Loud Minded: An introduction to Danny Brown
Music columnist William Schmitt on sitting down and listening to 'XXX'
If you listen to hip-hop beyond the Top 40 at all, chances are you already know about the Adderall Admiral. Danny Brown bounces from a nasal staccato to a ruthless bark. In addition to his recent breakthrough as a rapper, his unique fashion sense has gained him the adoration of many a teenage girl. You can research his steez on your own time, but I’m here to talk about his music, of course.
Much like pro sports, rapping is a young man’s game. Decades of writing, recording and performing have strained the messages of hip-hop heroes like Jay-Z, Eminem and Method Man. It takes a certain energy and naiveté to make a commitment to a musical career, but when years of determination are invested, they pay off handily. As far as mainstream rappers go, Brown bloomed late by not becoming a prominent figure until the last three years despite mixtapes such as "Browntown" and "Detroit State of Mind 4."
It’s passion. It’s talent, and it’s luck, and it’s sleepless nights in strange cities. But it's mostly passion that has led to his sudden popularity. The underground started to take notice with The Hybrid in 2010, and Brown blew up properly in 2011 with XXX (the roman numerals, not pornographic hallmark). He lives between vignettes filmed from Detroit’s streets with lenses made of broken 40s and intentionally obnoxious depictions of his stimulant-fueled lifestyle.
He makes songs like “Fields” that conjure images of vacant urban lots and songs like “Blunt After Blunt” that are about exactly what you think they’re about, and he puts them on the same album. He makes songs like “Pac Blood” that make me swear about his skill to my jaded friends who’ve heard it all before and songs like “Bruiser Brigade” that make me say, “Yeah, so what? Island!”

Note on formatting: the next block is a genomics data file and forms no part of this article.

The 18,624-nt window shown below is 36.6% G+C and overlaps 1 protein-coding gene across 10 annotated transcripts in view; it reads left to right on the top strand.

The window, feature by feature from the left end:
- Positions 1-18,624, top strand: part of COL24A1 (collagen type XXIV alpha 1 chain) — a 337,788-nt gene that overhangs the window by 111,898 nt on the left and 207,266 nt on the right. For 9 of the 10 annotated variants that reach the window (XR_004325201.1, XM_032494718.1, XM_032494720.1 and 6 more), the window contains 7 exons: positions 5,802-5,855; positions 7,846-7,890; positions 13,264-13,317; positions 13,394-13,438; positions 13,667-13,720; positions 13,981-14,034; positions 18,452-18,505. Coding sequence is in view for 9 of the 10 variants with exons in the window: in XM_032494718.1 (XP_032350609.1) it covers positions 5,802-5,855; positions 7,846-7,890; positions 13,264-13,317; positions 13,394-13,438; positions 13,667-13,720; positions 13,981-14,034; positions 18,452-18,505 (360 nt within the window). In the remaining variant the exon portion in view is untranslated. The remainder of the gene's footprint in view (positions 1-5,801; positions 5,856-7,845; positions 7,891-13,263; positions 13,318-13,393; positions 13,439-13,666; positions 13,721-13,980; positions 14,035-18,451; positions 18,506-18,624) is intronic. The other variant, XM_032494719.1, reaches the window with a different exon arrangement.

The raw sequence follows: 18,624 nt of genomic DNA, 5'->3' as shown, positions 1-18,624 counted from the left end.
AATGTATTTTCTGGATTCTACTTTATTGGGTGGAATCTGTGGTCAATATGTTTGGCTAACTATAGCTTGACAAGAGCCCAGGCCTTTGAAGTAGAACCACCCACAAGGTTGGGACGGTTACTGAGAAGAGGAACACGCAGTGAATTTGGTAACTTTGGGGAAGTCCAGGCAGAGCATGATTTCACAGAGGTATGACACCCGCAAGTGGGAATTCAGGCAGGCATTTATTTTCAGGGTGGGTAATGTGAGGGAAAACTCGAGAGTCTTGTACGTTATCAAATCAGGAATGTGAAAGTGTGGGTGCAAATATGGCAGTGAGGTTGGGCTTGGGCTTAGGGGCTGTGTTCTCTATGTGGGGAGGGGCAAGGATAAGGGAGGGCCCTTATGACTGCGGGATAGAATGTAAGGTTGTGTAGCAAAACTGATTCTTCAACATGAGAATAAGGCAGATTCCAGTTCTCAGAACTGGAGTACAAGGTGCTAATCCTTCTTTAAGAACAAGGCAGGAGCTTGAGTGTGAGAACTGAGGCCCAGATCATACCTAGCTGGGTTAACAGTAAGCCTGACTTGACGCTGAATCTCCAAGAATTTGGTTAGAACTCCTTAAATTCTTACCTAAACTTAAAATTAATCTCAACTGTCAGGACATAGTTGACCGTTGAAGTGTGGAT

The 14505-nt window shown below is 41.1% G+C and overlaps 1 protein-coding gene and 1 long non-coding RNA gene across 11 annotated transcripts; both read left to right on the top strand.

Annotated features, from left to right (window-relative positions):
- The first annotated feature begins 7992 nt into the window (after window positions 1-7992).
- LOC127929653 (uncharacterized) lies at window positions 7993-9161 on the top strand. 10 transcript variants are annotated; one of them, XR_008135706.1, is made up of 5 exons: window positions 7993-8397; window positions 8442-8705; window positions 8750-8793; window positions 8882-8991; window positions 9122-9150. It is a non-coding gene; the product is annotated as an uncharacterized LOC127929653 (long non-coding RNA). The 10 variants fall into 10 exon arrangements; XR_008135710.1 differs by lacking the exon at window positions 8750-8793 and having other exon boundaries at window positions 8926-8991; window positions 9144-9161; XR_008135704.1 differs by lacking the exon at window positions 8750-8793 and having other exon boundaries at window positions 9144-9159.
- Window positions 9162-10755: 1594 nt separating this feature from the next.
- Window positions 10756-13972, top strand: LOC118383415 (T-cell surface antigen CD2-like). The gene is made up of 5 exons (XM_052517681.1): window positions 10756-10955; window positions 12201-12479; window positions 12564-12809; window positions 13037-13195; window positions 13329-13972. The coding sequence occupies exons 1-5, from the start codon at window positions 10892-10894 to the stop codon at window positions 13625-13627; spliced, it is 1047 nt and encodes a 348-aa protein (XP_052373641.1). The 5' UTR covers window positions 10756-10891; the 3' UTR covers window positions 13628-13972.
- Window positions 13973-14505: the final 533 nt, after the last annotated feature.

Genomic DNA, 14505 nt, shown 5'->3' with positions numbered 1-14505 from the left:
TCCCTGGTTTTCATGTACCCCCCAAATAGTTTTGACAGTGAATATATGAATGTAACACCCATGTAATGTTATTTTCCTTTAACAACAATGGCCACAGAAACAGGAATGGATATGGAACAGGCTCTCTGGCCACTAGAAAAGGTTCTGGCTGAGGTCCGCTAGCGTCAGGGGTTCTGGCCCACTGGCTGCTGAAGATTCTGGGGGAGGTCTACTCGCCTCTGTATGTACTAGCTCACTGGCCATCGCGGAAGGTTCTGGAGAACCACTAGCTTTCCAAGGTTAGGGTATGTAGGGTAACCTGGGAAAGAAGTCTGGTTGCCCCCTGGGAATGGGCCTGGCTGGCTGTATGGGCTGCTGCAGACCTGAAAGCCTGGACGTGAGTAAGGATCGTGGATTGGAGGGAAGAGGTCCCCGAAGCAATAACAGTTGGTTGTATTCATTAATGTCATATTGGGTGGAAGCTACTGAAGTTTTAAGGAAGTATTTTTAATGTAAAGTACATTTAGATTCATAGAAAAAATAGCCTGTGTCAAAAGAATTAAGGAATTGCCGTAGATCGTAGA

I like the complexity of his music because it reminds me of life’s balance. Brown’s transition from toothless hoodrat to toothless indie sensation has been monumentally swift, and his career has been what happens when keeping it real goes right. He has tracks called “DNA” and “Scrap or Die” based on his experience with drug use and its effect on families. While he talks about smoking weed and cigarettes, drinking to inebriation and snorting crushed Adderall, he acknowledges the health risks of his lifestyle.
So, MOVE readers, while I never know what music you’re into, I assume we have something in common. My ears get around and so do yours. Listen to XXX, and stick with it. Danny structured the album so the first 12 tracks are a party-themed Side A and the final seven are a somber Side B. Keep that in mind when you listen. I’ve laid down a bare foundation for a prospective listener to start with XXX and work backward. To be honest, I started listening when The Hybrid came out, and I like XXX even more. Depending on how much you like hip-hop and what kind of hip-hop you like, you may like one song and you make dozens. However it shakes out, he’s given you an honest album that deserves an honest listen.
A quick note:
Danny Brown has an album coming out sometime this year, entitled Old. Buy it, download it, and shoot a bootlegger. The release date hasn’t been announced, but this man pops around from coast to coast a lot, probably due to all of the prescription drugs he inhales. We should see Old by the end of the year. Some noticeable rappers announced as features include A$AP Rocky and Schoolboy Q. And if you hear one Danny Brown song, listen to “Grown Up”.
Thanks for reading.